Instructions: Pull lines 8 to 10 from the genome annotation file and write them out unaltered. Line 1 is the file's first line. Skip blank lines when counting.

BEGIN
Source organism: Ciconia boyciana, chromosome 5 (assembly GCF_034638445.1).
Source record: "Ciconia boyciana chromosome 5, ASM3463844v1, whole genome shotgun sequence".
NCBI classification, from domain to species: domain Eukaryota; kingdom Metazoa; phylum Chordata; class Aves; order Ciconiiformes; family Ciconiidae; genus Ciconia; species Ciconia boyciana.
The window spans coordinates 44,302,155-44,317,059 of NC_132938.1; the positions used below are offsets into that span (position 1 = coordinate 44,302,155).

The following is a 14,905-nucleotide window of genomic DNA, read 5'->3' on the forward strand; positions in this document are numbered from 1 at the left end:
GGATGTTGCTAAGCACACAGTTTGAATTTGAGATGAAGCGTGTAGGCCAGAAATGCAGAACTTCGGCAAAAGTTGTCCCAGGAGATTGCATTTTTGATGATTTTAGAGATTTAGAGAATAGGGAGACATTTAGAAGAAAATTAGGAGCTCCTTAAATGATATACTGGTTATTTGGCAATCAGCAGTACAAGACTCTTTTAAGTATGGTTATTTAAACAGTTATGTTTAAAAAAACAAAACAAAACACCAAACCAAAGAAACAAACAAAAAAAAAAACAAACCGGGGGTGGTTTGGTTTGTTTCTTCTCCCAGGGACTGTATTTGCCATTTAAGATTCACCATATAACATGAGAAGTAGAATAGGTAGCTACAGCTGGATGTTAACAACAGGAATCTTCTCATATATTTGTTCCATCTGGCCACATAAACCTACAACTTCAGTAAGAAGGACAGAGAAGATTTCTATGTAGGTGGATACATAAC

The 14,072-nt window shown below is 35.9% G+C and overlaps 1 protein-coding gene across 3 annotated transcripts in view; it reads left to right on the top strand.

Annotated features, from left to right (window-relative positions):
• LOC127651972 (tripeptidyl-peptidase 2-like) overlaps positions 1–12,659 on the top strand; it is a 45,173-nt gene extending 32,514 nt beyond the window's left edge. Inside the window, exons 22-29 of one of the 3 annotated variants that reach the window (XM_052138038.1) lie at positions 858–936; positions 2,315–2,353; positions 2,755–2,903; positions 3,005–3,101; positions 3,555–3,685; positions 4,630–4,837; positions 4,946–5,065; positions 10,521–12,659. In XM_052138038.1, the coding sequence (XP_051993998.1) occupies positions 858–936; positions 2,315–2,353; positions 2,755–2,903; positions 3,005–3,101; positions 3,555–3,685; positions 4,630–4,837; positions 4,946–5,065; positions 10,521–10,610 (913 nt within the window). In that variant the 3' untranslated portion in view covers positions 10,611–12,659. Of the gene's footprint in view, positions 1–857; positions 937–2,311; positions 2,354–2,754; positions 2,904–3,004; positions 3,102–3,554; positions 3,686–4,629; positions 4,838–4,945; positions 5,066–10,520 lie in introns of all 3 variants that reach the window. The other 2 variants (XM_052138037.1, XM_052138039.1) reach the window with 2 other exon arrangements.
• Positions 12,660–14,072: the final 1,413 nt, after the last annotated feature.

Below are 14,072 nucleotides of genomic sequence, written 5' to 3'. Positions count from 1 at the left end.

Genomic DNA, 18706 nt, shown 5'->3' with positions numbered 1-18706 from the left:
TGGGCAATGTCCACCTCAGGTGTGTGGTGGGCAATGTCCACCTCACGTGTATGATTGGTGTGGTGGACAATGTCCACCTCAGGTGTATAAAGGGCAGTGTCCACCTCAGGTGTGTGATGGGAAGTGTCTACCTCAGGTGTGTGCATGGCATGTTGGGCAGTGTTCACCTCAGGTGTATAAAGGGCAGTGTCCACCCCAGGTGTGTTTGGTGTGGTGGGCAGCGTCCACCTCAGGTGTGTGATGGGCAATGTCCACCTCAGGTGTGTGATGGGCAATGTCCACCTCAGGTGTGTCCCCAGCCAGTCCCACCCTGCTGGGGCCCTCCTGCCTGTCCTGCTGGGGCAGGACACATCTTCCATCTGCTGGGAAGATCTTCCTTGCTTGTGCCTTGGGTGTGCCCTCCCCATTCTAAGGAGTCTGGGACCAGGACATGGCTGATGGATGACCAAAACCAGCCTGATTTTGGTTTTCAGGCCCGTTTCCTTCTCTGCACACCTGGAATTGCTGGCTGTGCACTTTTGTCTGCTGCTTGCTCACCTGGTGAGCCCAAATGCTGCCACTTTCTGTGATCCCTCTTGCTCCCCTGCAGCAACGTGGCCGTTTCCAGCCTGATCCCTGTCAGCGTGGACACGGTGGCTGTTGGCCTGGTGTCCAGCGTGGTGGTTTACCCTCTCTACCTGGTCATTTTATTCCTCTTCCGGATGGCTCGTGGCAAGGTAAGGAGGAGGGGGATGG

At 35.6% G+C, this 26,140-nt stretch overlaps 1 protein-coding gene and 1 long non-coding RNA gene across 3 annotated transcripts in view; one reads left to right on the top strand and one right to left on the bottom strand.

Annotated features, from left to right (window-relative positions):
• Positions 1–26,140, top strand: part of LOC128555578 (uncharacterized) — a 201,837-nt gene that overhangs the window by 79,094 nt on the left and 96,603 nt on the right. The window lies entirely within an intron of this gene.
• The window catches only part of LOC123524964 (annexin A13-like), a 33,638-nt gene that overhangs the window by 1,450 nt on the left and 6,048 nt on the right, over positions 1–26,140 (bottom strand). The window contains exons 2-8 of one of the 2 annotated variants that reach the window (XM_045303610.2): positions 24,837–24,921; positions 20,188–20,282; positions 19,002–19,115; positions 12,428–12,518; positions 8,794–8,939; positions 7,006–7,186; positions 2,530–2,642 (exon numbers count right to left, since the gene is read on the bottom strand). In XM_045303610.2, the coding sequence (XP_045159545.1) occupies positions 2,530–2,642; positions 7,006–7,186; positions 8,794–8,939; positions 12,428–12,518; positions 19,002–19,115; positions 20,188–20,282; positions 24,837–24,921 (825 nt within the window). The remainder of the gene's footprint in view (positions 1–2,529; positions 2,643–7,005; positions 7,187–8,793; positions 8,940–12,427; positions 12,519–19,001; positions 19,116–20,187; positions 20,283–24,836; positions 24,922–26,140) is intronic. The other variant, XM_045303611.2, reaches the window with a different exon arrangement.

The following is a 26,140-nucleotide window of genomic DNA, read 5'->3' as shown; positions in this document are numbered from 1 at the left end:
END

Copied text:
Annotated features, from left to right (window-relative positions):
• LOC127651972 (tripeptidyl-peptidase 2-like) overlaps positions 1–12,659 on the top strand; it is a 45,173-nt gene extending 32,514 nt beyond the window's left edge. Inside the window, exons 22-29 of one of the 3 annotated variants that reach the window (XM_052138038.1) lie at positions 858–936; positions 2,315–2,353; positions 2,755–2,903; positions 3,005–3,101; positions 3,555–3,685; positions 4,630–4,837; positions 4,946–5,065; positions 10,521–12,659. In XM_052138038.1, the coding sequence (XP_051993998.1) occupies positions 858–936; positions 2,315–2,353; positions 2,755–2,903; positions 3,005–3,101; positions 3,555–3,685; positions 4,630–4,837; positions 4,946–5,065; positions 10,521–10,610 (913 nt within the window). In that variant the 3' untranslated portion in view covers positions 10,611–12,659. Of the gene's footprint in view, positions 1–857; positions 937–2,311; positions 2,354–2,754; positions 2,904–3,004; positions 3,102–3,554; positions 3,686–4,629; positions 4,838–4,945; positions 5,066–10,520 lie in introns of all 3 variants that reach the window. The other 2 variants (XM_052138037.1, XM_052138039.1) reach the window with 2 other exon arrangements.
• Positions 12,660–14,072: the final 1,413 nt, after the last annotated feature.